Contact: Diane Greenberg
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NOTE TO EDITORS: "Brookhaven Spotlights" is issued periodically to bring you up to date on some of the latest newsworthy developments at the U.S. Department of Energy's Brookhaven National Laboratory.
Adenovirus, one of several viruses that cause the common cold, must bind to a specific protein on the surface of human cells in order to initiate infection. The gene encoding this human protein was recently identified by Brookhaven researchers.
Using powerful x-rays from the Laboratory's National Synchrotron Light Source, the researchers now have determined the crystal structure of this human protein bound to a fragment of adenovirus. This atomic-resolution view of the first event in infection should guide future efforts to develop antiviral drugs to counter natural infections. It will also help researchers to adapt adenoviruses for use in gene therapy, which may lead to the elimination of genetic diseases by replacing defective genes with normal ones.
Brookhaven physicists have invented a novel detector made of a lithium niobium oxide crystal that has potential applications in particle accelerators and in fiber optics technology. The detector has several uses in accelerators: pinpointing the timing and location of a particle beam; and coupled with a particle detector, looking for individual atomic particles, such as electrons and muons. These functions can be done much faster and more accurately than with current detectors.
Further, the new crystal detector potentially may be useful in telecommunications, modulating laser light so that signals can be transported through fiber optic cable with greater speed and reliability.The new detector is currently being tested at Brookhaven's Accelerator Test Facility.
As part of an agreement signed by Russia, Norway and the U.S., known as the Arctic Military Environmental Cooperation, Brookhaven engineers are helping Russians to manage low-level radioactive waste that was generated by their program to dismantle nuclear-powered submarines. In the city of Murmansk in northwestern Russia, they recently demonstrated that a polymer sealant, Polihybrid 705, could be used to line a low-level radioactive waste storage facility, preventing radioactive contents from leaching into the ground. Brookhaven's collaborator on the project, the Interbranch Coordination Center Nuclide, is collecting and analyzing data on how well the sealant is withstanding arctic and radioactive conditions. Brookhaven and Nuclide engineers will also conduct radiation-protection training sessions for the Russian shipyard workers and Navy personnel engaged in submarine dismantlement activities. This effort will lead to safer radioactive waste management practices in Russia and protect the fragile arctic ecosystem from damaging doses of radiation.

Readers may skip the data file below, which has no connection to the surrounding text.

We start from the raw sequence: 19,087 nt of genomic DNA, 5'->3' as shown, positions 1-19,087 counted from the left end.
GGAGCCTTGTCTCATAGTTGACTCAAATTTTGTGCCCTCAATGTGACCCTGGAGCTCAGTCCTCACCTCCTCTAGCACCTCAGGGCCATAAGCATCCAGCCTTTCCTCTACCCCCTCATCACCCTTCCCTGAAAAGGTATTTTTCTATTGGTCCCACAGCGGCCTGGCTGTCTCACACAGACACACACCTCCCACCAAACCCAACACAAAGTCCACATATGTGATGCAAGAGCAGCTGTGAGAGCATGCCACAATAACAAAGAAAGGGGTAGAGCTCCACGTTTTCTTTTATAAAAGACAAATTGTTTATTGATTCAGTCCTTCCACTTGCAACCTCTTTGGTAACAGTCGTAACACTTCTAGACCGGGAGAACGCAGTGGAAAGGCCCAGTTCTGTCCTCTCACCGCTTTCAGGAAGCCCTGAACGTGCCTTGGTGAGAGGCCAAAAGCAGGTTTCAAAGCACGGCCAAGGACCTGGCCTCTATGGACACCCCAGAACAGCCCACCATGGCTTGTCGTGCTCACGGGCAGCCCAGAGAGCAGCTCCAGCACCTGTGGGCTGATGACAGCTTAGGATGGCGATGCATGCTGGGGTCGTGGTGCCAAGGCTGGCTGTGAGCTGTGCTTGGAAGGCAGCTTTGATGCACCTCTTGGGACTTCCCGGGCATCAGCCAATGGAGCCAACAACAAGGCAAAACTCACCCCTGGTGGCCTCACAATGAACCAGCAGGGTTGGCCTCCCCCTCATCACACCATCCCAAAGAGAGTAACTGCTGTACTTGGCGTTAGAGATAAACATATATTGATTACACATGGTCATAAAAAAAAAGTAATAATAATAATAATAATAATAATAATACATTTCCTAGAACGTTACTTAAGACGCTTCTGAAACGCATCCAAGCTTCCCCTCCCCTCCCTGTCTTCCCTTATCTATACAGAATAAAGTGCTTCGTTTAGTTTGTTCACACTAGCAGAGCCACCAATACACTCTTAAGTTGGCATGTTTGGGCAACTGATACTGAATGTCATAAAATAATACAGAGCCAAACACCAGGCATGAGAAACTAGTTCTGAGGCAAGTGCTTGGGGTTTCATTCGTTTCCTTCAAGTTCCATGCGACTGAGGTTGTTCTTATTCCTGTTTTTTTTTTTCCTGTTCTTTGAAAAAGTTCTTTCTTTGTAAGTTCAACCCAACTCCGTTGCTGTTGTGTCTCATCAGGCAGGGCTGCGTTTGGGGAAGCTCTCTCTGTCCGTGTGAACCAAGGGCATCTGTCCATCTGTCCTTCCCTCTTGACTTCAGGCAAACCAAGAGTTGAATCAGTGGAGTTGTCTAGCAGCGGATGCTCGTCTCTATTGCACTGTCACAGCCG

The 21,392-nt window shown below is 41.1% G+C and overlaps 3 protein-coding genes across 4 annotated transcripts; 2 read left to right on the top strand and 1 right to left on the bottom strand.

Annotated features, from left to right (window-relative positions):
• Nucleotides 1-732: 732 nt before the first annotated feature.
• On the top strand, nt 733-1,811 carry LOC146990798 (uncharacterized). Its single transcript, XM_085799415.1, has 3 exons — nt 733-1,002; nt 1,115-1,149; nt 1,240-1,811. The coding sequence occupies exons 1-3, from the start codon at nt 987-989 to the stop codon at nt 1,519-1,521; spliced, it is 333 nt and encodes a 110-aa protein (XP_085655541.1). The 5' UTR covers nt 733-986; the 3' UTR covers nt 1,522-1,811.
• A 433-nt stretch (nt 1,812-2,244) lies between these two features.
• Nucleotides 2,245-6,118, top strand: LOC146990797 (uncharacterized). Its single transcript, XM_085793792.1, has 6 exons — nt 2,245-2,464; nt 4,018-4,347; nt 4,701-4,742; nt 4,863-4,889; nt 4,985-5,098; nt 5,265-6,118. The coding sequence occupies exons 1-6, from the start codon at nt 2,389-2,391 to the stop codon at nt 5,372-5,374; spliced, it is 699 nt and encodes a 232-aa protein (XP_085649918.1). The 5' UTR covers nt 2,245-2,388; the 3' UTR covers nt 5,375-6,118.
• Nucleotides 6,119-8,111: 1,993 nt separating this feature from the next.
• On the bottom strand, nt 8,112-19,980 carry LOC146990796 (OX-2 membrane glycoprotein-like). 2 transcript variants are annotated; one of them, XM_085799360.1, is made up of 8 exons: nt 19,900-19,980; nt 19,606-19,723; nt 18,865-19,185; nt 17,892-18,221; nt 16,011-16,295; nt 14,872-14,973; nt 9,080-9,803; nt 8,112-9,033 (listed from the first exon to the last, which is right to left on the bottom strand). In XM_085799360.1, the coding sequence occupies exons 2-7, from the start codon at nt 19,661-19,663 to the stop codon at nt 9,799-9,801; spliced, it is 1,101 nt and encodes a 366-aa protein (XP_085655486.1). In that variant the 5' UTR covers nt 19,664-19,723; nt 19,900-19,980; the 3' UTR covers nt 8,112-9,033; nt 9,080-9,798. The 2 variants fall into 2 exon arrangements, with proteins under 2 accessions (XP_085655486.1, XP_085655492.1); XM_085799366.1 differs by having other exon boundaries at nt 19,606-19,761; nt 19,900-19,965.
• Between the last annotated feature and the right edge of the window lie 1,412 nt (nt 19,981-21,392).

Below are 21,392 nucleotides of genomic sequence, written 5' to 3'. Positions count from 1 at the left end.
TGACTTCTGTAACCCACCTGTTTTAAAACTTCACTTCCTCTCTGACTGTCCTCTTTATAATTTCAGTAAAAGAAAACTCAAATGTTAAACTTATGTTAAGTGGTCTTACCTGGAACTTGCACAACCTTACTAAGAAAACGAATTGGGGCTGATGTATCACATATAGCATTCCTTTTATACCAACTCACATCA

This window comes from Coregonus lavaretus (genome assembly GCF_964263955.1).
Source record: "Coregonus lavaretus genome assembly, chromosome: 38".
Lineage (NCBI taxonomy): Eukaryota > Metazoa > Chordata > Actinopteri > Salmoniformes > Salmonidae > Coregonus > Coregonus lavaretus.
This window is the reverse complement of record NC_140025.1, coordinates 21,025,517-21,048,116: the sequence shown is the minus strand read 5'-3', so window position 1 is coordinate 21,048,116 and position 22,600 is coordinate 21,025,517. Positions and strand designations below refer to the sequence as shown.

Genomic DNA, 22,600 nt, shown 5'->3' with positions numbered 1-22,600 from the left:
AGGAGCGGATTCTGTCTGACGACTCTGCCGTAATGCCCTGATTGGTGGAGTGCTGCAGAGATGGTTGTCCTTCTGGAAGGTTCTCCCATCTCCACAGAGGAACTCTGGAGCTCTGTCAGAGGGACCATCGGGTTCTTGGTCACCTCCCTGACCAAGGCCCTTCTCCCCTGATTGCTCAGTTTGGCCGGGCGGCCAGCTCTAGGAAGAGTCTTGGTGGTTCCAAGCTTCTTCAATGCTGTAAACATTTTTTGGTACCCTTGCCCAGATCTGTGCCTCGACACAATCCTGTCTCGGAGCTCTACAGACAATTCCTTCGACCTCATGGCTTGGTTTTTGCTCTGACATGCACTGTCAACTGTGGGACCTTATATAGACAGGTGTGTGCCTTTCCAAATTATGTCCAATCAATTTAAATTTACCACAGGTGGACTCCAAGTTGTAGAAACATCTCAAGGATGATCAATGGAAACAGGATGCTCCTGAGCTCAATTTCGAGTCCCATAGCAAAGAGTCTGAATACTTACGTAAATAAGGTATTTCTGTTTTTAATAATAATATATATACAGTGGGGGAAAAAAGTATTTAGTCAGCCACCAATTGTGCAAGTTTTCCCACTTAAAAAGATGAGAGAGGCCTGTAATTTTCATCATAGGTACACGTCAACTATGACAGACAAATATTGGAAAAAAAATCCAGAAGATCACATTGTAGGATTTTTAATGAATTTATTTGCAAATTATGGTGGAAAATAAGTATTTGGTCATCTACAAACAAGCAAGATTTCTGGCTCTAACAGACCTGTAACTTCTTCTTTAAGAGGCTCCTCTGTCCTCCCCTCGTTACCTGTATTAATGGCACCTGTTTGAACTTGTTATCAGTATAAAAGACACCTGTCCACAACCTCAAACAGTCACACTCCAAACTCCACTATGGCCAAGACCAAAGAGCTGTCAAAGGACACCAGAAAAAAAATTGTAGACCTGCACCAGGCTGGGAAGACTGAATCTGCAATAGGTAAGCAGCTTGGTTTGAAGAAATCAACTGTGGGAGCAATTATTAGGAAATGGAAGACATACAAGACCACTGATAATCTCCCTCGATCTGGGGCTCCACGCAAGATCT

An international collaboration of physicists, including Brookhaven physicists, are using a newly assembled array of 14 germanium detectors to focus on strange matter. They create this form of elementary matter using beams of particles called kaons at Brookhaven Lab's Alternating Gradient Synchrotron.
When an elementary particle called a strange quark is attached to a nucleon, a particle called a hyperon is formed. Hyperons are exotic, or strange, because they form nuclei that do not normally exist in nature - hypernuclei. These hyperons decay slowly and their "strangeness" is preserved in strong interactions, one of the primary interactions of elementary particles. The more physicists learn about these strange particles, the better they may be able to understand how super-dense neutron stars were formed.
Brookhaven chemists are investigating the chemical reactions that occur during combustion to test the modern theories of reactions during the process. To do so, they use a technique called FM laser spectroscopy to view and analyze, one collision at a time, the molecular reactions that occur when a fuel burns. Specifically, the researchers are focusing on pyrolysis, the falling apart of a molecule as it is exposed to heat.
The laser spectroscopy technique invented by Brookhaven chemists for these experiments is able to simultaneously measure the velocities, rotations and vibrational motions of particles produced during pyrolysis. Since the technique significantly improves the signal-to-noise ratio in these delicate experiments, chemical questions can be answered more accurately. Such basic research may aid combustion engineers in their search for maximum fuel efficiency and minimum pollution.